When I first began teaching, I was in a first-grade classroom at a district that was a big advocate for balanced literacy. As an inexperienced first-year teacher, I was fortunate that I had an amazing literacy coach who walked me through the process of incorporating balanced literacy in my classroom. I remember well, spending a lot of time storytelling with my students before they ever began to write their own stories. I would model by telling a story to them, and then each day a couple of students would get to sit in the presentation chair and tell their stories. This made perfect sense to me at the time, because first graders are still developing their vocabulary and learning how to speak properly.
Fast forward 17 years... and here I am a couple of weeks ago, sitting in a presentation at a conference in Philly for a rare kidney disease that my oldest son has. The presenter pulls up her PowerPoint, and the first slide is about storytelling. Now the purpose of her presentation was for families like mine to learn to speak out and tell our story about Cystinosis. There are less than 500 cases of this disease in the US, and 2,000 worldwide. So as you can imagine, there is a need for these few families to speak out and help spread the word of our organization to doctors and other families that are newly diagnosed. As my husband and I sat at our table, I began to take notes on everything that she was saying, and it hit me that I wanted to use it in my classroom too!
Over the years of teaching older students, I lost sight of the importance of telling a story. I forgot that even my sixth graders are still growing their vocabulary and learning how to speak properly. So right there in the middle of the conference, my mind ran wild with lesson ideas that would have my students begin telling stories again.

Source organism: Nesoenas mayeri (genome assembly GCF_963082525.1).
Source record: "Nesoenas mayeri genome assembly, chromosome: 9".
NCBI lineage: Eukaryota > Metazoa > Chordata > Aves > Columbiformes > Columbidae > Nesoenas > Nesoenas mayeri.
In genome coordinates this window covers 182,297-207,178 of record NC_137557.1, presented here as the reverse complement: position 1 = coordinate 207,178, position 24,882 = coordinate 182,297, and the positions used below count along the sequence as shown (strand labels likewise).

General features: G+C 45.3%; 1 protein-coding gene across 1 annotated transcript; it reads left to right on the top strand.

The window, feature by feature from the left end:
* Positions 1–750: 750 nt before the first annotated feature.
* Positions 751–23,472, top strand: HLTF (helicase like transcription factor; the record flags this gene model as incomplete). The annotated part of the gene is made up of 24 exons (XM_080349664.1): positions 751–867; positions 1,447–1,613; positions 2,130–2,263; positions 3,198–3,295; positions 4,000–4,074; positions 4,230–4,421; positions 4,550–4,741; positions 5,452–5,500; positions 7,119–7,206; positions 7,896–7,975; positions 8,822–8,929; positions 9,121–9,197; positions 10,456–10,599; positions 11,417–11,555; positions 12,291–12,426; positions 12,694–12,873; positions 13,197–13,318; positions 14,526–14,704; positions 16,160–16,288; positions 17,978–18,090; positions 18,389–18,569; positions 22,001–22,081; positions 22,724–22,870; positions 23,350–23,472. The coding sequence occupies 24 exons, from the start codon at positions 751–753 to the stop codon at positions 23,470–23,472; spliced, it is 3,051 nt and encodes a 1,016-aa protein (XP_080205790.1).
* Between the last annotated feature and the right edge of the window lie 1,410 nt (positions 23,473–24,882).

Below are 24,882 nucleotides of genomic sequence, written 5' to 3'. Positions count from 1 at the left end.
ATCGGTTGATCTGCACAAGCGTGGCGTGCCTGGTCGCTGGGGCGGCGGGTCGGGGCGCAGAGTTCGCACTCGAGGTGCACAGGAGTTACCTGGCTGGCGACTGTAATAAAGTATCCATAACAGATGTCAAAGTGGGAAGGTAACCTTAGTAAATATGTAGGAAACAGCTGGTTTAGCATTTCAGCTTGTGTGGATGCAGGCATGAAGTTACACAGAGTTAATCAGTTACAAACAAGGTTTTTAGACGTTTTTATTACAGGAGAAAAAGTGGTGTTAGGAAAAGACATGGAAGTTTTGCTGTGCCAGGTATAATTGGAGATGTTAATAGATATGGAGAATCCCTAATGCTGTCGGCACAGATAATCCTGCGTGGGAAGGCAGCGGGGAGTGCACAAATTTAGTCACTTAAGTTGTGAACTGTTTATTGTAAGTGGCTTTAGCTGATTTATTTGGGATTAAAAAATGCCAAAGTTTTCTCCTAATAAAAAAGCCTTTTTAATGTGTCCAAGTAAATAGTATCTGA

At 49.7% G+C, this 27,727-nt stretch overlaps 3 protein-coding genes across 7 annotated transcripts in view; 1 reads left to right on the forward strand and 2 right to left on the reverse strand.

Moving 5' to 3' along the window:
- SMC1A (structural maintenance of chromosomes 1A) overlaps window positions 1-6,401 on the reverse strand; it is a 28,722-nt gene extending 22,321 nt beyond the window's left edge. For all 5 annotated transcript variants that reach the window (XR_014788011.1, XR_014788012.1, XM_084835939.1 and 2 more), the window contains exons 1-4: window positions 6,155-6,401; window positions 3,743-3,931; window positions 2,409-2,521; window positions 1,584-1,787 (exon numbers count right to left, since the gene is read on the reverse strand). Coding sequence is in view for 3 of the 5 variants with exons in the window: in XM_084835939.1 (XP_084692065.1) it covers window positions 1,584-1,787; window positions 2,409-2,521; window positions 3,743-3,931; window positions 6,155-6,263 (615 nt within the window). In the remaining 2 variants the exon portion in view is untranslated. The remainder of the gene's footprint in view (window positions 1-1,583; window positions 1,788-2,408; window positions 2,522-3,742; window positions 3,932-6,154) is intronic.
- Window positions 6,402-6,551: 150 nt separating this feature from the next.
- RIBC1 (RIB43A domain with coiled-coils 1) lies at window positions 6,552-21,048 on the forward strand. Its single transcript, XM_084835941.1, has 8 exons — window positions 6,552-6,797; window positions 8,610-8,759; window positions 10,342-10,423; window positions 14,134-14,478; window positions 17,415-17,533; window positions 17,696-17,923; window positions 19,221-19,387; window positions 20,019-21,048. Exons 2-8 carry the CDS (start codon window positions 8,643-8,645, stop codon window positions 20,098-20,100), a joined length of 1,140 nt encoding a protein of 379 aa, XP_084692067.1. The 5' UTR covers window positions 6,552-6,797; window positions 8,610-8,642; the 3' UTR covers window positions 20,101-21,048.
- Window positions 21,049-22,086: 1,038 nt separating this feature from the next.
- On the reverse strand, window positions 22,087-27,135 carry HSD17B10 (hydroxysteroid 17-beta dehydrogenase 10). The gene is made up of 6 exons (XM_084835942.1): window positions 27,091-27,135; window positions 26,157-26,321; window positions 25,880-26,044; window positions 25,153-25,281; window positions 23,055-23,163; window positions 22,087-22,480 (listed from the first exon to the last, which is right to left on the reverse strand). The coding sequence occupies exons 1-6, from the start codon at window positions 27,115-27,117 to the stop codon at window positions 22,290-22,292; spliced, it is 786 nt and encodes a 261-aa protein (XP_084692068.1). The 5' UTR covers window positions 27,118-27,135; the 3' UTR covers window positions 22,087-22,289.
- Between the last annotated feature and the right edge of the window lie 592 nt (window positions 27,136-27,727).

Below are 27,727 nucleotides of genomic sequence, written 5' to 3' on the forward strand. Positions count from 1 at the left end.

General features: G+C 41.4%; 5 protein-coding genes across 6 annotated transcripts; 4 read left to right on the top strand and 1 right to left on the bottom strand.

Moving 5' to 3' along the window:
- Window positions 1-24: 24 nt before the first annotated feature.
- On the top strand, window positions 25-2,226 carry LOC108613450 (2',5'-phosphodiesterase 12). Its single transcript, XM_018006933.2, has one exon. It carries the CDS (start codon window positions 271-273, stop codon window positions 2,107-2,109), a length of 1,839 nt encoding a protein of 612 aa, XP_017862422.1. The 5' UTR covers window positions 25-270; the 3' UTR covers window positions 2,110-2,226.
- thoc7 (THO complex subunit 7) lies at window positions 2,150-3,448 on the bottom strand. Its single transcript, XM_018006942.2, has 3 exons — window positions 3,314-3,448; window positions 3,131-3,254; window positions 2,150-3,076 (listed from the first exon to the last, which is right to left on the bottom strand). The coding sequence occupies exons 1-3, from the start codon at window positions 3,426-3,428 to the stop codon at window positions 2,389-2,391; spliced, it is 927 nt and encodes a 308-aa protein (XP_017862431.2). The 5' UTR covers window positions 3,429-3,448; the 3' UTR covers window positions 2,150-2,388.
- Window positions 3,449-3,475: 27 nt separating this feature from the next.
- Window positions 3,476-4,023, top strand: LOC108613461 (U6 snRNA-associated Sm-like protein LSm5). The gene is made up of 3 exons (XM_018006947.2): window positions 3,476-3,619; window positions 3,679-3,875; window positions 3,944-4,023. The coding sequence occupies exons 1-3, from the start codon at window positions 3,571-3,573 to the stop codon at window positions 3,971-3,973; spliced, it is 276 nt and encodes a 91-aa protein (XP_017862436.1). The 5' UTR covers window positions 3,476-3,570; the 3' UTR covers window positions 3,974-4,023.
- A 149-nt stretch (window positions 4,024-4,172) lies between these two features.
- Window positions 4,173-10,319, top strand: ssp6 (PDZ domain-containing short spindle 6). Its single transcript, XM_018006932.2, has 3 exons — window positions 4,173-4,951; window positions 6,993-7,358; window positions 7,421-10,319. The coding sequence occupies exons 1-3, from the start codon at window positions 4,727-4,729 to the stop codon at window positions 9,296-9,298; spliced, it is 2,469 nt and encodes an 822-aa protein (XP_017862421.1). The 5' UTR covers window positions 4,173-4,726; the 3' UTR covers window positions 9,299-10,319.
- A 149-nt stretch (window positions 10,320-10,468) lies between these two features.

One of my favorite things that was said during the presentation was this, "Storytelling is a journey of self-discovery. The more you tell a story, the more authentic it becomes." This really stuck with me, and I will be making a poster of it for sure!)
As the talk went on she covered a few guidelines for telling a story:
1. Set an appropriate amount of time depending on the audience and purpose
2. Create an outline not a script
3. Ask yourself, What is the bottom line? Who and I speaking to? What is the point you want to get across to the listener?
4. Be yourself and be confident
AND we can't forget the practice component! Use a timer, video yourself, and ask for feedback from friends and family. These are all guidelines and strategies that I think would help my students in being successful and feeling more prepared to tell a story in class.
So How Am I Going To Use This Idea??Our ELAR teks in Texas focus on the student developing oral language through listening, speaking, and discussion. Absolutely, I am going to use this with the narrative stories that the students develop, but I wanted to think outside the box and apply this same strategy to their informational pieces too.
-I am going to have my students tell their informational essay like a speech and use the Empowering Writers' pillar as their outline. Instead of having my students write the essay in its entirety, they will create and develop the framework and then practice telling their piece out loud. This will help them in speaking with organization, include elaborated details, and add in appropriate vocabulary and transitions throughout.
-Upon completion of their presentation, I will allow the student to take a number of questions from the audience. (students who have questions to ask after listening to the piece.)
- Through the practice of storytelling their paper, I believe my students will be able to really focus on the salient skills of the genre in which their paper is intended. They will be able to hear the message that they are wanting to get across and make sure that it entails all they want to say. Too often, my students' papers are lacking the necessary details to actually get a point across to anyone reading, and they don't notice how weak it is by just reading it silently to themselves. I am hoping that by practicing orally, they will not only become more confident speakers, but that their actual writing will become more authentic as well.